This month saw 40 Pacific Islanders take to Australian parliament lawns in Canberra, with a specific set of demands that could determine the future of their communities.

But what do Australia’s climate decisions have to do with Pacific Islanders?


Whether they live in the islands or reside in Australia, the energy transition of the world’s third largest export of fossil fuels will inevitably impact the lives of Pacific Islanders.

This is why, when the Pacific Climate Warriors gathered in Canberra for the Our Pawa Gathering, their demands of the Australian government were clear.

  • Stop approving new coal and gas exploration.
  • Power up safe and renewable energy that involves communities at all levels of decision-making.
  • Commit finance to a fossil fuel free Pacific.

Just a day before the Pacific Climate Warriors descended on the Australian parliament, the Albanese government announced their Future Gas Strategy, a dangerous ploy to prolong the gas industry and lock us into years more of climate chaos. This strategy was in direct contradiction to many of the climate promises that the Labour government was elected on. It was also in contradiction to the “family ties” that Australia claims to have with the Pacific.

In response, the Pacific Climate Warriors showed the world what Australia should ACTUALLY build their future on – safe, clean and fair renewable energy for all. But just scaling up renewable energy is not enough, and could falll prey to the destructive habits of the fossil fuel industry themselves.

In the days afterwards, the Australian government released their Federal Budget which appears to include a decisive turn towards Australia’s renewable energy future. By 2030, renewable energy like wind and solar can meet almost all Australia’s electricity needs, with storage like batteries keeping power reliable and available around the clock.

However, this renewable transition needs to operationalise with the wellbeing of people and communities at its core. First and foremost, Australia’s climate solutions must have a direct impact on reducing greenhouse gasses, not relying on dangerous distractions like fossil gas, hydrogen and carbon capture to prolong the life of the fossil fuel industry. The Government committed to reducing carbon emissions to 43% below 2005 levels by 2030, but their strategy to continue approving new coal and gas projects means they are failing that commitment. The Pacific cannot afford for the target of 1.5 degrees of heating to be surpassed, and the only way to maintain that is to phase out all fossil fuels.

Next, the renewable energy transition must support energy justice, enable energy access to all and increase social equity, at domestic and international levels. The Australian Government has committed funding to implement consumer energy resources reforms that boost the supply of renewable electricity to the grid from rooftop solar, home batteries and other consumer energy resources, to help consumers get a better deal in the energy market. This must be applied with equity and justice in mind, with Pacific and First Nations communities within Australia empowered through energy access.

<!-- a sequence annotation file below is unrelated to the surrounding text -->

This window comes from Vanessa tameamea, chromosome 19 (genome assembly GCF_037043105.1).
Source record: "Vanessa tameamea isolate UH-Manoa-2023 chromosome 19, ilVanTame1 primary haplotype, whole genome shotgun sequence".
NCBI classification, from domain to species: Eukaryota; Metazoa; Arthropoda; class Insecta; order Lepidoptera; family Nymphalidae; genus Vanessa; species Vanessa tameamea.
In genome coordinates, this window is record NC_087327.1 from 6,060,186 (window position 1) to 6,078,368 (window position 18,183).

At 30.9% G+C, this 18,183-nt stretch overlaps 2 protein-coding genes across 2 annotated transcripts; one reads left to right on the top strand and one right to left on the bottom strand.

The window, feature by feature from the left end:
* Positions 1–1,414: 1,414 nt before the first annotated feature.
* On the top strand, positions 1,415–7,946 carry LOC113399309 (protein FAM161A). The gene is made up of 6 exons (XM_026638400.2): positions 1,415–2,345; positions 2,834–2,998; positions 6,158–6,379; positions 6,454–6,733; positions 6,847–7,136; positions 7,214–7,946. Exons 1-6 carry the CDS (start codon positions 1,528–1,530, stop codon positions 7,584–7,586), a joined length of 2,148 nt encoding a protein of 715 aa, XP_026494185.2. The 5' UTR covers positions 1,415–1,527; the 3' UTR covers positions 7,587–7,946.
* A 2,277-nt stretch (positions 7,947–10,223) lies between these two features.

On an international level, Australia has a responsibility to assist in enabling the Just Energy Transition for its Pacific neighbors. As the world’s third largest exporter of fossil fuels, Australia has a historical responsibility to ensure that the Pacific is not simply saddled with old and obsolete renewable energy technology, nor locked into decades of debt just to provide clean energy to climate-vulnerable communities.

And thirdly, Australia’s renewable energy deployment must not further threaten not threaten the land of Indigenous Peoples and the livelihoods of frontline communities. The Future Made in Australia initiative looks to propel Australia to the forefront of green industry, with large reserves of critical minerals poised to make this a possibility. It is important to acknowledge the hesitancy communities may have to this possibility, as the extraction of materials such as lithium, nickel and cobalt have already threatened indigenous land. Any and all critical mineral industry in Australia must be done with the priorities of Indigenous People’s at the forefront. Companies like Santos and Whitehaven have all stripped indigenous land bare of water, life and spirit to build their fossil fuel empires, and if we are to truly have a Just Transition, the critical mining industry cannot perpetuate that.

All of these principles involve the interest and futures of Pacific peoples because, as a large demographic of the Australian population and some of its nearest neighbors, the social and environmental injustices of our “big brother” will spill out onto our people. Pacific diaspora within Australia have contributed a great amount to their new home and now deserve to have a government that prioritizes their communities as well as their island homes.

The Pacific is ready for the renewable energy revolution, and we know that Australia is as well. Pacific communities are ready for a seat at the table as we build this revolution and adamant that the principles we hold, also possess many of the answers to determining that no Australian or Pacific Islander is left behind when we build a world beyond fossil fuels.

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